If you're someone with an even higher profile (no offence intended to Dominic Harvey) like, for example, John Campbell (whose name is synonymous with his show Campbell Live) or Richie McCaw or Dan Carter (I'm sure I don't need to tell you they're All Blacks) – is there even such a thing as your own time? If you tweet, are you always unavoidably linked to your employer, be it TVNZ or the NZRU? How does that fit with such human rights concepts as freedom of association, and freedom of speech? I'm raising a lot of questions here - that don't necessarily have simple answers.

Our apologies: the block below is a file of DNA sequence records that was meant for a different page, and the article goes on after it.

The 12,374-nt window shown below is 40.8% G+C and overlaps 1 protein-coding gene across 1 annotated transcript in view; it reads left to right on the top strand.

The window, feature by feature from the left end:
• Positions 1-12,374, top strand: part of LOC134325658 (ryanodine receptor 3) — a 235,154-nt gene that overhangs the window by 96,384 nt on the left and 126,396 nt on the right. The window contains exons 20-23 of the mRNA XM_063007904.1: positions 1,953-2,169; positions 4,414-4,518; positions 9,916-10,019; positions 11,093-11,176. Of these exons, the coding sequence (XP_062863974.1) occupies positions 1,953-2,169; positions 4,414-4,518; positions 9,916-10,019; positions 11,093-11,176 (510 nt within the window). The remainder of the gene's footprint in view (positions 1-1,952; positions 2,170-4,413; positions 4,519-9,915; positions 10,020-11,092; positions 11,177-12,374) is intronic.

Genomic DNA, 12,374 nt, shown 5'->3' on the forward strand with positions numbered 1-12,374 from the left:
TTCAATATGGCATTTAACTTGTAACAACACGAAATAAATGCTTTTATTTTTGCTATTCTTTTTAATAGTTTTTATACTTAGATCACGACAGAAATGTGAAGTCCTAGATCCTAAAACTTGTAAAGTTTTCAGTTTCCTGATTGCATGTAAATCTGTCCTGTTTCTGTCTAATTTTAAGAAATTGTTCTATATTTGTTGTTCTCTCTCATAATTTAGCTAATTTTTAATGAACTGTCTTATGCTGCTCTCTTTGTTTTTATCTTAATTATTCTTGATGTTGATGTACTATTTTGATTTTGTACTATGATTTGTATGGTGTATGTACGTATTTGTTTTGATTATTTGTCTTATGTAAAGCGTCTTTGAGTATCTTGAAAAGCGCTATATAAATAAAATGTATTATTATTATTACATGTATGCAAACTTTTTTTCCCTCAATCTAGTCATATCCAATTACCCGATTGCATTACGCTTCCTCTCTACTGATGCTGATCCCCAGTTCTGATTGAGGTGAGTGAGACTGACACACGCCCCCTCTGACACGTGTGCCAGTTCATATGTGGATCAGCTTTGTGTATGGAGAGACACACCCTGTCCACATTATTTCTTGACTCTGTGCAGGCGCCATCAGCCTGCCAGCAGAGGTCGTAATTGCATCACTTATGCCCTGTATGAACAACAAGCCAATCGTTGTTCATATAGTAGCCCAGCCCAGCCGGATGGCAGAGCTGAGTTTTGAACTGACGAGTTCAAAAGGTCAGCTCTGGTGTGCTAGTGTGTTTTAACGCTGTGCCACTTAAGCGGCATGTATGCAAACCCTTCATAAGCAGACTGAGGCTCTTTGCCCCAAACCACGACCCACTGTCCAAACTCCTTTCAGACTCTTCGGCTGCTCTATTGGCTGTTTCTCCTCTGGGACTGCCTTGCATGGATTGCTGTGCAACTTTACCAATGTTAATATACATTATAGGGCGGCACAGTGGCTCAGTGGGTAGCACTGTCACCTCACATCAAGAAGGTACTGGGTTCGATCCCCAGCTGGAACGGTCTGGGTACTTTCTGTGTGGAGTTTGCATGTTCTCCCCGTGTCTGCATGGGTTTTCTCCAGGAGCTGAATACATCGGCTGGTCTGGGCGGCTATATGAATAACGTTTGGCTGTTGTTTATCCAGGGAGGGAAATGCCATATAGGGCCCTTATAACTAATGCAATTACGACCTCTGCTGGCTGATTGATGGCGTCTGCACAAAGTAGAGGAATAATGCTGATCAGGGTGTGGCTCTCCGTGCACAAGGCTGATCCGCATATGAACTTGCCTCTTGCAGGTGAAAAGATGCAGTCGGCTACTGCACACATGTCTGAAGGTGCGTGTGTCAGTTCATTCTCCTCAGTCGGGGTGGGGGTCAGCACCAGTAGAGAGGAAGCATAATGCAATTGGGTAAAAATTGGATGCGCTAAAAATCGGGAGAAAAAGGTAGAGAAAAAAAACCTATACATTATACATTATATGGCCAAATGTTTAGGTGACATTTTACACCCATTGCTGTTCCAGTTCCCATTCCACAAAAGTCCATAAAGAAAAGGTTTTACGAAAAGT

Harvey of course isn't the first 'celebrity' to be caught out by Twitter. Sky TV news reporter Eric Young was rumoured to be 'in trouble' after an 'expletive-laden tweet' calling for Belarusian shotputter Nadzeya Ostapchuk to hand over her gold medal (to NZ Olympian Valerie Adams). The tweet was quickly removed but the New Zealand Herald subsequently reported that Young's Sky TV bosses were 'unimpressed' and quoted Sky TV's Head of Corporate Communications as stating that it was "against Sky TV's policies to use language like that". As it was a private employment matter, it isn't known whether Young was disciplined for the tweet, but he doesn't appear to have been removed from presenting duties or publicly sanctioned in any way.